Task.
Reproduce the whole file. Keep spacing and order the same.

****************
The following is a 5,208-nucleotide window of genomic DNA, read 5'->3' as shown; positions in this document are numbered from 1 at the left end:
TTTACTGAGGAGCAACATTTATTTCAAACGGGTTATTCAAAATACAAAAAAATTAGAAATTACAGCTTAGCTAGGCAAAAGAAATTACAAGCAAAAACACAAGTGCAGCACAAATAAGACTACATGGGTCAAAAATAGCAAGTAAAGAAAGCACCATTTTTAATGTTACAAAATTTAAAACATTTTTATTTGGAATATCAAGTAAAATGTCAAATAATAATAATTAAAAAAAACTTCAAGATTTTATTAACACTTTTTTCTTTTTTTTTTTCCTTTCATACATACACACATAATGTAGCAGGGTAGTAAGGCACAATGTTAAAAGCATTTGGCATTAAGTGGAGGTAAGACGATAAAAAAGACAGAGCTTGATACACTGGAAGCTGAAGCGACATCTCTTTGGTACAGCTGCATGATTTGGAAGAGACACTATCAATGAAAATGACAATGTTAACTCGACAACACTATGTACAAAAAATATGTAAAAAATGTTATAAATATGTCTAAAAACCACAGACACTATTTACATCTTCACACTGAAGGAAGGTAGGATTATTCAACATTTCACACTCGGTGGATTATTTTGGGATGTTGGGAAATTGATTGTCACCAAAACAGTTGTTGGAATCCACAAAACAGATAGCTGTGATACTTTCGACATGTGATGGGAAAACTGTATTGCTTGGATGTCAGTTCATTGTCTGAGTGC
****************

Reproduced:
The following is a 5,208-nucleotide window of genomic DNA, read 5'->3' as shown; positions in this document are numbered from 1 at the left end:
TTTACTGAGGAGCAACATTTATTTCAAACGGGTTATTCAAAATACAAAAAAATTAGAAATTACAGCTTAGCTAGGCAAAAGAAATTACAAGCAAAAACACAAGTGCAGCACAAATAAGACTACATGGGTCAAAAATAGCAAGTAAAGAAAGCACCATTTTTAATGTTACAAAATTTAAAACATTTTTATTTGGAATATCAAGTAAAATGTCAAATAATAATAATTAAAAAAAACTTCAAGATTTTATTAACACTTTTTTCTTTTTTTTTTTCCTTTCATACATACACACATAATGTAGCAGGGTAGTAAGGCACAATGTTAAAAGCATTTGGCATTAAGTGGAGGTAAGACGATAAAAAAGACAGAGCTTGATACACTGGAAGCTGAAGCGACATCTCTTTGGTACAGCTGCATGATTTGGAAGAGACACTATCAATGAAAATGACAATGTTAACTCGACAACACTATGTACAAAAAATATGTAAAAAATGTTATAAATATGTCTAAAAACCACAGACACTATTTACATCTTCACACTGAAGGAAGGTAGGATTATTCAACATTTCACACTCGGTGGATTATTTTGGGATGTTGGGAAATTGATTGTCACCAAAACAGTTGTTGGAATCCACAAAACAGATAGCTGTGATACTTTCGACATGTGATGGGAAAACTGTATTGCTTGGATGTCAGTTCATTGTCTGAGTGC